The problem cuts deeper than it seems, because on some popular philosophical positions, there would be nothing wrong with the Ross I have described! I will focus on Richard Rorty as a representative of these positions, because he is the only one I have read more or less extensively. Very roughly, Rorty says that beliefs do not aim at representing the world, but are just tools we use to cope with it. Accepting or rejecting a belief is akin to using or discarding a particular tool for dealing with some problem. “Truth” is just a label we use for those beliefs we endorse. It would seem to be a consequence from this account that there is no problem in holding contradictory beliefs, as long as one uses them in strictly separate spheres. The Ross of my thought experiment could believe that the earth is old to “cope” successfully with dating fossils and rocks and publishing scientific papers, and that the Earth is young to cope successfully with reading, interpreting, and teaching the Bible, praying, etc.; and the extent to which this activities did not raise in him any doubts of consistency would not be a mark of schizophrenia but of rational sanity: the enviable ability to cope with full success in two different areas of life using two different tools.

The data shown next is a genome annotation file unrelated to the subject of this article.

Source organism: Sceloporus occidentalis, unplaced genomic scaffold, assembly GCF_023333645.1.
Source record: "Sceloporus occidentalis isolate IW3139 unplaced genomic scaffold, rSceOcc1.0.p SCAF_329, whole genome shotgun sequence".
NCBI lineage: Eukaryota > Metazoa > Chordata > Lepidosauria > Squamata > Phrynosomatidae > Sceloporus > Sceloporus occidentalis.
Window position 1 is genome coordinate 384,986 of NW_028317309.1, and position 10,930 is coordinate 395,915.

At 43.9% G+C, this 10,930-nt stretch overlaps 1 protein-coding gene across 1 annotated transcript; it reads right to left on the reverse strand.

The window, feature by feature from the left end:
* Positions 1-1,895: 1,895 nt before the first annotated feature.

I propose this as a reductio ad absurdum of Rorty’s philosophy. Perhaps he would say that beliefs are tools which only can function when constrained by consistency criteria, but this is a weak reply; it is true in most occasions, but if someone could manage to “compartimentalize” the scientific and the religious aspects of life in such a way that the inconsistent beliefs did not bring about any practical problems, then consistency seems not only unnecessary but positively harmful. I think that ultimately, Rorty should embrace the idea that incompatible beliefs are possible and can even be a feature more than a bug.